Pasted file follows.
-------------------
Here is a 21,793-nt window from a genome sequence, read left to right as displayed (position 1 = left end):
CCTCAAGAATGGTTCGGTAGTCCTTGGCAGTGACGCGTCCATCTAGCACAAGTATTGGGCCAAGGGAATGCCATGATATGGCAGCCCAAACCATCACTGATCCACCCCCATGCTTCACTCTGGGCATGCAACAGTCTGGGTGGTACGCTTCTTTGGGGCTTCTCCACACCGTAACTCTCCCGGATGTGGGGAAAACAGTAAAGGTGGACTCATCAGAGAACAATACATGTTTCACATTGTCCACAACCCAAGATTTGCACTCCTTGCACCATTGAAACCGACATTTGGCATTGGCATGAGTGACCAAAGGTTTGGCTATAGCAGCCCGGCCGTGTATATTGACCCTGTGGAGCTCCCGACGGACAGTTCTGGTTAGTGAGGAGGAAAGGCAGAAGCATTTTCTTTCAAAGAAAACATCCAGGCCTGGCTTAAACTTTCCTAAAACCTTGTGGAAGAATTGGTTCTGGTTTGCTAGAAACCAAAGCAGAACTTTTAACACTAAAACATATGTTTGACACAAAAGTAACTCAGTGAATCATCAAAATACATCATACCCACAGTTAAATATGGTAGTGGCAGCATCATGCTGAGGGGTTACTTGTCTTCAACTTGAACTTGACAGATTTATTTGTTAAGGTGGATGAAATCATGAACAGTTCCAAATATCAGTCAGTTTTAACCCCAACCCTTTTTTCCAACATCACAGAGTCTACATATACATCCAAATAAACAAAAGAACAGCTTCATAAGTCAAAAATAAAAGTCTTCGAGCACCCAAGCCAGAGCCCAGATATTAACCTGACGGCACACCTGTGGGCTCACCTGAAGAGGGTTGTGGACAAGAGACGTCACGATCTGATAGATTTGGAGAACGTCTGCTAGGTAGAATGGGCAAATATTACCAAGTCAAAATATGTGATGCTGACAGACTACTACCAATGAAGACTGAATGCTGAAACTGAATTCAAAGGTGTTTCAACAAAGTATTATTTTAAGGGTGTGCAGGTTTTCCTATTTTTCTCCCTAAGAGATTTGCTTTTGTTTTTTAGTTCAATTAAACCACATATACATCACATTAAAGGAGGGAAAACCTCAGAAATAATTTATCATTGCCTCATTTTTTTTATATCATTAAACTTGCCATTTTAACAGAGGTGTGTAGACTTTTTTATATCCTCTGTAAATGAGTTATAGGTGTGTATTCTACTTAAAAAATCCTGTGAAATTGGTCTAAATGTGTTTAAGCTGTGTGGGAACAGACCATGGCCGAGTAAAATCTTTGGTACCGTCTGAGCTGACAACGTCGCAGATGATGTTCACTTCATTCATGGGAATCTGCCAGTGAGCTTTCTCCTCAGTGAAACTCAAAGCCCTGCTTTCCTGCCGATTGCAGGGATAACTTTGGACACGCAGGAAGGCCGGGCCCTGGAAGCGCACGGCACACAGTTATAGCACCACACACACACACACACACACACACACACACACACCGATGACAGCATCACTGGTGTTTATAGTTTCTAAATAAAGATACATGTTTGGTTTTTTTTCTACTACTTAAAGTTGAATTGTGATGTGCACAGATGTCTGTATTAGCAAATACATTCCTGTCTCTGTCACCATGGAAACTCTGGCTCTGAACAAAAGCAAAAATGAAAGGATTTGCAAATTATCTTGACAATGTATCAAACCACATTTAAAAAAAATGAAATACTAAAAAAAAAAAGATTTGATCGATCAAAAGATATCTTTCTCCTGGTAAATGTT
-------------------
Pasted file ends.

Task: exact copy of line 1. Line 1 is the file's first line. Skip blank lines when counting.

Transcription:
Here is a 21,793-nt window from a genome sequence, read left to right as displayed (position 1 = left end):